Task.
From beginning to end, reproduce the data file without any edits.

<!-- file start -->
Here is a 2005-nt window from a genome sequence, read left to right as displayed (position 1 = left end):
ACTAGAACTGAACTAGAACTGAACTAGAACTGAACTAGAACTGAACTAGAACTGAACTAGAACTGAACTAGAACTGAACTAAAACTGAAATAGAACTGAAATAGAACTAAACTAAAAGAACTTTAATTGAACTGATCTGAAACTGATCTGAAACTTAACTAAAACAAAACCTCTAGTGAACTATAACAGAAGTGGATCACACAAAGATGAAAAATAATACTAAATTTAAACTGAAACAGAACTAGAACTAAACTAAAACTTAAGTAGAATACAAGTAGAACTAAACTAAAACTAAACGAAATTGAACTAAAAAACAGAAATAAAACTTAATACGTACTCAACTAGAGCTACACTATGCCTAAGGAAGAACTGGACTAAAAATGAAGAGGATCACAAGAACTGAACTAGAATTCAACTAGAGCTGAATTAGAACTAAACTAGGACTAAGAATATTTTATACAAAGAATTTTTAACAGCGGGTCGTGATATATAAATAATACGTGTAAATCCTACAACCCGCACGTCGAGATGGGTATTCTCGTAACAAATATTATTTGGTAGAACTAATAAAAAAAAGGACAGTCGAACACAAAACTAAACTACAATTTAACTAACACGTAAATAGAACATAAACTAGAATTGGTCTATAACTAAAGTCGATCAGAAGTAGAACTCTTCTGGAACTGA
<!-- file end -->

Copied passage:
Here is a 2005-nt window from a genome sequence, read left to right as displayed (position 1 = left end):
ACTAGAACTGAACTAGAACTGAACTAGAACTGAACTAGAACTGAACTAGAACTGAACTAGAACTGAACTAGAACTGAACTAAAACTGAAATAGAACTGAAATAGAACTAAACTAAAAGAACTTTAATTGAACTGATCTGAAACTGATCTGAAACTTAACTAAAACAAAACCTCTAGTGAACTATAACAGAAGTGGATCACACAAAGATGAAAAATAATACTAAATTTAAACTGAAACAGAACTAGAACTAAACTAAAACTTAAGTAGAATACAAGTAGAACTAAACTAAAACTAAACGAAATTGAACTAAAAAACAGAAATAAAACTTAATACGTACTCAACTAGAGCTACACTATGCCTAAGGAAGAACTGGACTAAAAATGAAGAGGATCACAAGAACTGAACTAGAATTCAACTAGAGCTGAATTAGAACTAAACTAGGACTAAGAATATTTTATACAAAGAATTTTTAACAGCGGGTCGTGATATATAAATAATACGTGTAAATCCTACAACCCGCACGTCGAGATGGGTATTCTCGTAACAAATATTATTTGGTAGAACTAATAAAAAAAAGGACAGTCGAACACAAAACTAAACTACAATTTAACTAACACGTAAATAGAACATAAACTAGAATTGGTCTATAACTAAAGTCGATCAGAAGTAGAACTCTTCTGGAACTGA